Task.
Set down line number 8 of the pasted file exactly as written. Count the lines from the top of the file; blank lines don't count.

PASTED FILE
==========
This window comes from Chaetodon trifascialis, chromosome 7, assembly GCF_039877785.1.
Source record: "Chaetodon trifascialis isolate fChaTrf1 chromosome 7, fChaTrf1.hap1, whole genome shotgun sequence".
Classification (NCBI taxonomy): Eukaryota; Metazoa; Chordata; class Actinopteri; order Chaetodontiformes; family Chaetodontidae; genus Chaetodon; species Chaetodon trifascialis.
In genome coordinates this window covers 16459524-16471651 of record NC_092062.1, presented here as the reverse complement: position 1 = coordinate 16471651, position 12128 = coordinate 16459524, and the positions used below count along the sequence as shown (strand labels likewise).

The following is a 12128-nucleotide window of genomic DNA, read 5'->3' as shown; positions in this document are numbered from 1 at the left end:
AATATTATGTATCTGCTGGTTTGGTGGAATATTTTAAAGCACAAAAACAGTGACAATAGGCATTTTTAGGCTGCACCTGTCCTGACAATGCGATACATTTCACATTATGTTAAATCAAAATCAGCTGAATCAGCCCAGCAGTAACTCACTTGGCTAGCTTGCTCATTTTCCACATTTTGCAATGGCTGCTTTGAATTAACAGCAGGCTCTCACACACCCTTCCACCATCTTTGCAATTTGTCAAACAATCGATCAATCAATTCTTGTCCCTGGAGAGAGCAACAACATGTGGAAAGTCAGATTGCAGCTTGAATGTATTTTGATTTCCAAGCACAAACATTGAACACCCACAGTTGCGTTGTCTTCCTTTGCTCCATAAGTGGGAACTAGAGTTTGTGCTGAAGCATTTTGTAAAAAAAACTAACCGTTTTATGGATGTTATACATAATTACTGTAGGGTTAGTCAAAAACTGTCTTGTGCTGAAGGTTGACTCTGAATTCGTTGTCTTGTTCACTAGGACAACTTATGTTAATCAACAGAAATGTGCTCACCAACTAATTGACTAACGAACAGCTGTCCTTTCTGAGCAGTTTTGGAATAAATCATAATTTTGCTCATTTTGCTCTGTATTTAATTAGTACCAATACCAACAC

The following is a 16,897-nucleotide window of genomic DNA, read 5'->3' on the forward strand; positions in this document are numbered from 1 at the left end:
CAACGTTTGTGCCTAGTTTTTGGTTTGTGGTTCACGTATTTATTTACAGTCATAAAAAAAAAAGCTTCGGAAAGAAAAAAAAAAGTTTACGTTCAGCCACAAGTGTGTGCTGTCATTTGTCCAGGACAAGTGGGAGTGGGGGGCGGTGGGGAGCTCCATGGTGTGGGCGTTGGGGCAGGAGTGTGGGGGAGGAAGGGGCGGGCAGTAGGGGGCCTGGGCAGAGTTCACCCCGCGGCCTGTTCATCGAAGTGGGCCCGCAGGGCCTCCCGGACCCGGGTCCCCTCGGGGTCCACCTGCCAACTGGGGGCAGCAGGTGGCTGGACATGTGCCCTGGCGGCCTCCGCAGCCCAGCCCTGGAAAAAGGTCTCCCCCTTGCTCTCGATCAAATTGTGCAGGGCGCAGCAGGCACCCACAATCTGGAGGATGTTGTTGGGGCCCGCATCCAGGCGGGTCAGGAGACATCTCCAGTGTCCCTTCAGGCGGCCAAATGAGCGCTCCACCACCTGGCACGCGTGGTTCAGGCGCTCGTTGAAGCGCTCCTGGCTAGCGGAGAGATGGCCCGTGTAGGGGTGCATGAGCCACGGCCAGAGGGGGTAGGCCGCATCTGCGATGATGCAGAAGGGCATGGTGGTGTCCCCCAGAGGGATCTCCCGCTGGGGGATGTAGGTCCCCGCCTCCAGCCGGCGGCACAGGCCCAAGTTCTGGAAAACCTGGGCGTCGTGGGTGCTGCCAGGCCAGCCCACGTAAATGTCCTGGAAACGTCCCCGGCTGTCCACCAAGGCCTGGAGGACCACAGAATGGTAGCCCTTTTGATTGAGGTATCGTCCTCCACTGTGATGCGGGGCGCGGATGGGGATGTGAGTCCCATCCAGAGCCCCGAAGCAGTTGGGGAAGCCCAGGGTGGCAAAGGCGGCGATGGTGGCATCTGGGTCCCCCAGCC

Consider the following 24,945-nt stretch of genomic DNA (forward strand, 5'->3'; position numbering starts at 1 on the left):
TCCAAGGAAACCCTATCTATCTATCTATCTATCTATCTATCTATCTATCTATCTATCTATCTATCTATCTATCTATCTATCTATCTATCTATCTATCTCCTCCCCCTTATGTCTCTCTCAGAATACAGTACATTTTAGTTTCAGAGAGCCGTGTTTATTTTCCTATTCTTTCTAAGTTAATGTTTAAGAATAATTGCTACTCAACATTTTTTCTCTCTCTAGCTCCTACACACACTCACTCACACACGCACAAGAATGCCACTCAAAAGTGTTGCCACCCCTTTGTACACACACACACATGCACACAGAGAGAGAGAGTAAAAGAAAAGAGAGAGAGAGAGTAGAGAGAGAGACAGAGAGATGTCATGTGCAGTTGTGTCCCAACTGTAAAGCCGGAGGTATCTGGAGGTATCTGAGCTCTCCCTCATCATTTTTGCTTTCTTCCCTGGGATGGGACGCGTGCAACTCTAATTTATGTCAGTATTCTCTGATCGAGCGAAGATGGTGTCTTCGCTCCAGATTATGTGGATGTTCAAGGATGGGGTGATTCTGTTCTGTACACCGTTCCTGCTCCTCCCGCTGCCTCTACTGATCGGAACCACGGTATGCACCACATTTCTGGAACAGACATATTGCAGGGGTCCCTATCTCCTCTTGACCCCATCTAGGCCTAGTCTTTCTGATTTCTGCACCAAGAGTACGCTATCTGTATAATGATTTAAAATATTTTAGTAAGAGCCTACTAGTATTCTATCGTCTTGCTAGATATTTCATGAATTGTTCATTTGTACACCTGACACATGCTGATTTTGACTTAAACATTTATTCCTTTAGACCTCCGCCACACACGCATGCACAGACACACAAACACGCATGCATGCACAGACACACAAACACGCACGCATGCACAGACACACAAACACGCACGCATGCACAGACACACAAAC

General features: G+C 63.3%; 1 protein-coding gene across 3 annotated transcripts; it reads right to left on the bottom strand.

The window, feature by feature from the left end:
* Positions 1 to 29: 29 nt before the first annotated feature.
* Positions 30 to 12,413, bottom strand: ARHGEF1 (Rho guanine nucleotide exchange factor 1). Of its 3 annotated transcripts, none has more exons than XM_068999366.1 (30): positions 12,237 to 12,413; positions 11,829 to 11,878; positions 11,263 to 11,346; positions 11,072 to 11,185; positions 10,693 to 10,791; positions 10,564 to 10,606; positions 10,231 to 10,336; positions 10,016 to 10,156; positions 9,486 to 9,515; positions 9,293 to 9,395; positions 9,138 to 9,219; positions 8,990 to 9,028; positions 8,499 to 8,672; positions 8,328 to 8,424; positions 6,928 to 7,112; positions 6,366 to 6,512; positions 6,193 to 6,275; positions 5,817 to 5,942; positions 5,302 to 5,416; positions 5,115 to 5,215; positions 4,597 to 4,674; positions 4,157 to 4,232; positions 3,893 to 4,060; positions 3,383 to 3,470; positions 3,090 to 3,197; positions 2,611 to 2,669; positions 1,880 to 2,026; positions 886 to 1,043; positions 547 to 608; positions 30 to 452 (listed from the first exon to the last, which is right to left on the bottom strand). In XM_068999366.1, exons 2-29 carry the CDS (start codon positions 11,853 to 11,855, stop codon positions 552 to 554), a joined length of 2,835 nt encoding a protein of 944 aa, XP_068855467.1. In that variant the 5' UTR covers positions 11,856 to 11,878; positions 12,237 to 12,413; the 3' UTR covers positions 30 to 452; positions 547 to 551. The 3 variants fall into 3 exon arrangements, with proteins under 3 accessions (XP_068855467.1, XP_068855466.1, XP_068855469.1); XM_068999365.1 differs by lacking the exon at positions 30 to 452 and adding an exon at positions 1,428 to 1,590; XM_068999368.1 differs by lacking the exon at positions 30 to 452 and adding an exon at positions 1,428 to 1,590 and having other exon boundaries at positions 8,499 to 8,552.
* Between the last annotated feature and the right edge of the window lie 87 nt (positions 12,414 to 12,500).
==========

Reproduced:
CAACGTTTGTGCCTAGTTTTTGGTTTGTGGTTCACGTATTTATTTACAGTCATAAAAAAAAAAGCTTCGGAAAGAAAAAAAAAAGTTTACGTTCAGCCACAAGTGTGTGCTGTCATTTGTCCAGGACAAGTGGGAGTGGGGGGCGGTGGGGAGCTCCATGGTGTGGGCGTTGGGGCAGGAGTGTGGGGGAGGAAGGGGCGGGCAGTAGGGGGCCTGGGCAGAGTTCACCCCGCGGCCTGTTCATCGAAGTGGGCCCGCAGGGCCTCCCGGACCCGGGTCCCCTCGGGGTCCACCTGCCAACTGGGGGCAGCAGGTGGCTGGACATGTGCCCTGGCGGCCTCCGCAGCCCAGCCCTGGAAAAAGGTCTCCCCCTTGCTCTCGATCAAATTGTGCAGGGCGCAGCAGGCACCCACAATCTGGAGGATGTTGTTGGGGCCCGCATCCAGGCGGGTCAGGAGACATCTCCAGTGTCCCTTCAGGCGGCCAAATGAGCGCTCCACCACCTGGCACGCGTGGTTCAGGCGCTCGTTGAAGCGCTCCTGGCTAGCGGAGAGATGGCCCGTGTAGGGGTGCATGAGCCACGGCCAGAGGGGGTAGGCCGCATCTGCGATGATGCAGAAGGGCATGGTGGTGTCCCCCAGAGGGATCTCCCGCTGGGGGATGTAGGTCCCCGCCTCCAGCCGGCGGCACAGGCCCAAGTTCTGGAAAACCTGGGCGTCGTGGGTGCTGCCAGGCCAGCCCACGTAAATGTCCTGGAAACGTCCCCGGCTGTCCACCAAGGCCTGGAGGACCACAGAATGGTAGCCCTTTTGATTGAGGTATCGTCCTCCACTGTGATGCGGGGCGCGGATGGGGATGTGAGTCCCATCCAGAGCCCCGAAGCAGTTGGGGAAGCCCAGGGTGGCAAAGGCGGCGATGGTGGCATCTGGGTCCCCCAGCC